My beef with some burgers.
One step forward, two steps back. France has announced a ban on outdoor heating which will come into force after the northern winter. And if you eat a burger in Europe there is a good chance the animal it came from will have been fed on soy grown in illegally deforested areas of the Amazon.
Announcing the outdoor heating ban in France Ecology Minister Barbara Pompili said outside heating or air conditioning was an "ecological aberration". And so it is. From any point of view heating the street doesn't make a lot of sense. They have also said that any shop running air conditioning must keep the doors closed. If this outbreak of sense continues we might have little to worry about before long.
Never fear though - there are plenty of idiots to counteract the good work done by the few. JBS for example, the largest meat processing company in Brazil, and by volume the world, says that it does not process meat which has come from animals farmed on illegally cleared land. You don't have to look far though, to find animals being reared on recently cleared forest land and then sold on to squeaky clean farms which, let's not forget, were themselves established on recently cleared land not so long ago. From here the animals are sold to JBS who slaughter and process countless animals each year and send the meat to the US, Europe, and all over the world. This practice has recently been highlighted, and not for the first time, by an employee with a camera - it wasn't hard to do. Needless to say the employee is now an ex-employee, and of course everybody has known for years that this has been happening but the dollar marches on, as it will continue to do.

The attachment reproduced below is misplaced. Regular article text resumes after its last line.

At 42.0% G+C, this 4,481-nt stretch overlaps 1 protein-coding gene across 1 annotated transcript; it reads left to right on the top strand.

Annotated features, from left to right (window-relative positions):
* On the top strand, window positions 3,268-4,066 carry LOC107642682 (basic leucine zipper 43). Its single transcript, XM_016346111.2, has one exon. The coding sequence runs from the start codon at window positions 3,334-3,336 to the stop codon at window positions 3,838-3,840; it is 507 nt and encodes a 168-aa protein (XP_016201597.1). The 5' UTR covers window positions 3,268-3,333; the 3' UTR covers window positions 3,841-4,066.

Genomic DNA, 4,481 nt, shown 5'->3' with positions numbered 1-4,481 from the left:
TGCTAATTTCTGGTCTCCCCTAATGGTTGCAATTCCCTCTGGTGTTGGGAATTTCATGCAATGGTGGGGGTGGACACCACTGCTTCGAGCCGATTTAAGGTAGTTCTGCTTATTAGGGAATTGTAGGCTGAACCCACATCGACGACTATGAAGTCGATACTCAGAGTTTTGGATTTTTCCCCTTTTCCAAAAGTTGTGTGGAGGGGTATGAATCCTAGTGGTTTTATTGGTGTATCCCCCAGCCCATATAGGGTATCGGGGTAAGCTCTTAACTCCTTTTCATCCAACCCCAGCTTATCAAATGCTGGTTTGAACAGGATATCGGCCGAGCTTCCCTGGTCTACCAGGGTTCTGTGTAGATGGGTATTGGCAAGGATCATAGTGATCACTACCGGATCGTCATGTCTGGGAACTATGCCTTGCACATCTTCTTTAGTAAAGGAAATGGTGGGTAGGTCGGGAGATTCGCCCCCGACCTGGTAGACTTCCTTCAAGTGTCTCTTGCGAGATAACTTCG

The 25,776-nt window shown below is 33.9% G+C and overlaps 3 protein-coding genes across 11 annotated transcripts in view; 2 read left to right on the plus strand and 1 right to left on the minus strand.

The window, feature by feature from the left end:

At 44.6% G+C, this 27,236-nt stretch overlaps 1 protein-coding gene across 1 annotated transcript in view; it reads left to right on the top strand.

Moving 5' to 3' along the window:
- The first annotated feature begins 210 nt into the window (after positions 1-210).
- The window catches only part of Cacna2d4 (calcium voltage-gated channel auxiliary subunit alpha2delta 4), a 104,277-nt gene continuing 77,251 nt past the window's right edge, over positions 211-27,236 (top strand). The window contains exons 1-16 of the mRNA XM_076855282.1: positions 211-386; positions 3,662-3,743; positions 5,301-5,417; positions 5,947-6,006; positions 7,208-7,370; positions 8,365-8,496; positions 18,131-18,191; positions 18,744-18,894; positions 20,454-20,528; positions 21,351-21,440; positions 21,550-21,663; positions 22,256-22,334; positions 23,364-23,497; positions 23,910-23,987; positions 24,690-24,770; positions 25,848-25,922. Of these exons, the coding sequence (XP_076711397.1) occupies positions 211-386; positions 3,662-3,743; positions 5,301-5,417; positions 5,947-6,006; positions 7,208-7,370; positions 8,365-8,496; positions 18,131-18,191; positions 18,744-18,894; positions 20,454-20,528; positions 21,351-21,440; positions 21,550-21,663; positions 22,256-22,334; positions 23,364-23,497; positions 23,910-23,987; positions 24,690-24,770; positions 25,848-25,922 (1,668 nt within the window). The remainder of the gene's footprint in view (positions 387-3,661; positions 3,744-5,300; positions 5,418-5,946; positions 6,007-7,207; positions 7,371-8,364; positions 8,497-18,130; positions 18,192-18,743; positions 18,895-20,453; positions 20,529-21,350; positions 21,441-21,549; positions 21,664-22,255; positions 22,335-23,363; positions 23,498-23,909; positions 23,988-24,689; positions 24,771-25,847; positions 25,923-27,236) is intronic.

While global companies can flout both the law and good sense with impunity what incentive is there for the person in the supermarket aisle to make ethical choices? It's usually cheaper to buy the 'wrong' products, or the ones with excessive plastic packaging, or the oversized carbon footprint. It can be depressing to contemplate the scale at which popular opinion and action must shift in order to effect any meaningful change. Sure - consumers can move markets, and JBS could be compelled to behave more responsibly but let's be honest, is that really going to happen? As I've said before, the majority of people in the world cannot afford to make ethical choices. Of course we should - we all should, and we know we should, but that doesn't mean we do.
I don't know what the answer is, and I honestly fear that there may be no answer. Nature and the laws of physics will ultimately decide what becomes of the human race, but in the meantime might I suggest that if we want to drink coffee outside in the winter we could put on an overcoat - and perhaps eat fewer burgers?